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Today, the Tanuki are cheerful, lovable, and benevolent rogues who bring prosperity and business success.For more on Tanuki’s metamorphosis from bad guy to good guy, see Tanuki Origins.

Many of these attributes suggest his money was wasted on wine, women, and food (but this is incorrect; see below).

In general, the goofy-looking Tanuki we are familiar with today is a recent creation, mostly Japanese.

But by carefully investigating Tanuki’s remote origins from China, we can demarcate original property from borrowed property.

This endeavor, in my mind, leads to a greater appreciation of Japan’s penchant for creating imaginative, playful, and endearing myths.

The Chinese influence on Japanese folklore, without doubt, is enormous.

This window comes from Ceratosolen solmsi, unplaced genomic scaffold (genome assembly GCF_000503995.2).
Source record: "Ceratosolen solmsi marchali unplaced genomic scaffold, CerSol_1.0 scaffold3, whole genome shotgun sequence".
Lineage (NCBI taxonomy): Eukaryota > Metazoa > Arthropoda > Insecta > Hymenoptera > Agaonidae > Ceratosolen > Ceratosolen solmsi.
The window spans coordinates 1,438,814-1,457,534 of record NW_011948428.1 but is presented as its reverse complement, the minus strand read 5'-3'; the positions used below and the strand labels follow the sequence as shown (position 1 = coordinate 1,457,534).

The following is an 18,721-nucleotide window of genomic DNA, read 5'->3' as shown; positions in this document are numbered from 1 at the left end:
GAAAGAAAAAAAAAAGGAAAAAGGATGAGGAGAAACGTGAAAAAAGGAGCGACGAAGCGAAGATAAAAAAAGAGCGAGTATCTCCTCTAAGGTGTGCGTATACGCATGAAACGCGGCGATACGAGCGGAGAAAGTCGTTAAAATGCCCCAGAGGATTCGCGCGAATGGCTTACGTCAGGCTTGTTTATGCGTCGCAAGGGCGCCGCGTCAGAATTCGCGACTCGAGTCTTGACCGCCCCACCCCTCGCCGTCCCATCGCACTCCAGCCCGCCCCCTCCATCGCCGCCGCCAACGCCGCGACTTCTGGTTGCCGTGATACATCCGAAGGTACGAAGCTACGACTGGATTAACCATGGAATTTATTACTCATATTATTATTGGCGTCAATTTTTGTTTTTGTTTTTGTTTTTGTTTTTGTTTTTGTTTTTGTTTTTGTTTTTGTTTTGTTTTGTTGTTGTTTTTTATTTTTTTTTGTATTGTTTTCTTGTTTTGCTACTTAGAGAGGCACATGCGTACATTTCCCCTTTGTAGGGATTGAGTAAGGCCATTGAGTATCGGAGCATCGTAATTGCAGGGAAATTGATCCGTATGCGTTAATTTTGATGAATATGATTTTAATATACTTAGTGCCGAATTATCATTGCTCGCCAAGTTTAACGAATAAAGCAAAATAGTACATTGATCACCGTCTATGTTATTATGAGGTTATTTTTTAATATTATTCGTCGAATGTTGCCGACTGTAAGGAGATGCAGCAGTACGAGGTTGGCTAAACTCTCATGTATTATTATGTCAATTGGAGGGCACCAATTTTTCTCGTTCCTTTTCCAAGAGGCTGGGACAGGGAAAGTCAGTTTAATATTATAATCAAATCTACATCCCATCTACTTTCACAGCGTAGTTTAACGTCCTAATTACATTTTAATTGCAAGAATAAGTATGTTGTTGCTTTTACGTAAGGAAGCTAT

Yet the Japanese are equally adept at creating their own lore, as exemplified by their homespun Tanuki legends.

The fox-like Tanuki appear often in Japanese folklore as shape-shifters with supernatural powers and mischievous tendencies.

In their earliest malevolent manifestations (transmitted via Chinese fox lore to Japan by at least the 7th century CE), Tanuki assumed human form, haunted and possessed people, and were considered omens of misfortune.

Many centuries later in Japan, they evolved into irrepressible tricksters, aiming their illusory magic and mystifying belly-drum music at unwary travelers, hunters, woodsmen, and monks.

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This annotated narrative is based on extant Tanuki art (175 photos herein).

It describes, both chronologically and thematically, the metamorphosis of the spook-beast Tanuki from a bad guy to good guy, from feared to beloved.

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